Interpretive Summary: Genomic predictions impacts when new information is added in a population of American Angus cattle
By: Anne Kamiya, MS
Predictive models are extremely important for maximizing efficiency and productivity in cattle breeding. The accuracy and stability of genomic predictive models are dependent on population parameters and how much phenotypic and genotypic data is included. In general, the more data available when creating a model, the higher the stability of that model will be.
In this recent Journal of Animal Science study, researchers looked at the estimated breeding values (EBV) and genomic EBV (GEBV) in a population of American Angus cattle for one year. The dataset used for this study was extremely large. Their primary goal was to determine how stable the models were when new genotypic and phenotypic information were added at monthly intervals. They also wanted to evaluate how new genotypic data impacted the stability of GEBV.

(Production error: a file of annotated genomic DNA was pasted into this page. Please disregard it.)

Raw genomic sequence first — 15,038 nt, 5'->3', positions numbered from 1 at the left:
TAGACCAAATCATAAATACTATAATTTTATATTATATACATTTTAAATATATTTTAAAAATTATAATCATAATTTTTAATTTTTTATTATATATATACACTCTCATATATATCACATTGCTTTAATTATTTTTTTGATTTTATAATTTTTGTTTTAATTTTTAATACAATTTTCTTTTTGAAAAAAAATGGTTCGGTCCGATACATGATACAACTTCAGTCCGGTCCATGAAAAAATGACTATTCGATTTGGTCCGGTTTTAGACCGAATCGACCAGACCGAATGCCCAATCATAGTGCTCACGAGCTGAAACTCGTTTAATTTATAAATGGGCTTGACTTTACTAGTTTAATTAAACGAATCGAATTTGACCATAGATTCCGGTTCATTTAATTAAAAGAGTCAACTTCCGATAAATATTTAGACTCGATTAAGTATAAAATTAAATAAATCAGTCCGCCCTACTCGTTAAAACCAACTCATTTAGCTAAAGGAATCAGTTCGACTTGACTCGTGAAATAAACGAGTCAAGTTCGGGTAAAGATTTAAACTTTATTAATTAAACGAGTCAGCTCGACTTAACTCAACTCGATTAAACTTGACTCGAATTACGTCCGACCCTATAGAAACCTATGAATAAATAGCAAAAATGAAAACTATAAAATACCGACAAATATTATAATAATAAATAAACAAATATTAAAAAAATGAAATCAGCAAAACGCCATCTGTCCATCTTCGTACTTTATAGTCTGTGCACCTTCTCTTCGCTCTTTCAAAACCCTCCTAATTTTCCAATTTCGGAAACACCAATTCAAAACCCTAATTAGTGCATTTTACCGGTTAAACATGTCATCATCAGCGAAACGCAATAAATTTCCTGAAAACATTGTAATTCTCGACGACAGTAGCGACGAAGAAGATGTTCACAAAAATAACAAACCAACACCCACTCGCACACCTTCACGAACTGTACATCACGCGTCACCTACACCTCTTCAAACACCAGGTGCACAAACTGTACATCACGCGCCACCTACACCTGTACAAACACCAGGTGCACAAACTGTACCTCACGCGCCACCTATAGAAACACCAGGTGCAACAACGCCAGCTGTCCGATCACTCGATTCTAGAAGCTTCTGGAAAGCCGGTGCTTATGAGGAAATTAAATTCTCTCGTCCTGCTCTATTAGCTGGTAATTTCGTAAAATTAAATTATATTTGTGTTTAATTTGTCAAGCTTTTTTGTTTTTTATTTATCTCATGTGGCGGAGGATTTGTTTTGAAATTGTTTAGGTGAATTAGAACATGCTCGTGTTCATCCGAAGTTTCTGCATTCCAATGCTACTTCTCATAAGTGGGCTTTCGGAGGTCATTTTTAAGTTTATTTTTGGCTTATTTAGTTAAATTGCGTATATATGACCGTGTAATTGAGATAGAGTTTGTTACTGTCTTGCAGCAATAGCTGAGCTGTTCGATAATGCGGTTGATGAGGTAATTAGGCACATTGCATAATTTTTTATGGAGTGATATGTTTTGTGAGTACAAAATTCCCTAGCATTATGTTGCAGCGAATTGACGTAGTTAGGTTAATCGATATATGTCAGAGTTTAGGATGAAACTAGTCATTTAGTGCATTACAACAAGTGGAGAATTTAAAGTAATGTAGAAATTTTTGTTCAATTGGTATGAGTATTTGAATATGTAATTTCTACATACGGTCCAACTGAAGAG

Best linear unbiased prediction (BLUP) model was used to evaluate EBV and single-step genomic best linear unbiased prediction model (ssBLUP) with the algorithm for proven and young (APY) was used to evaluate GEBV. Average absolute changes in GEBV were larger than EBV, but extreme maximum absolute changes were higher in EBV. Overall, the authors reported that genomic data yielded accurate estimates despite addition of new information. The results of this study suggest both EBV and GEBV remain accurate and stable when new genomic and phenotypic data are added to an existing large, genotyped population. More studies on the impacts new information may have on genomic predictions in different cattle populations may be warranted.
The full article, Changes in genomic predictions when new information is added, is available on the Journal of Animal Science website.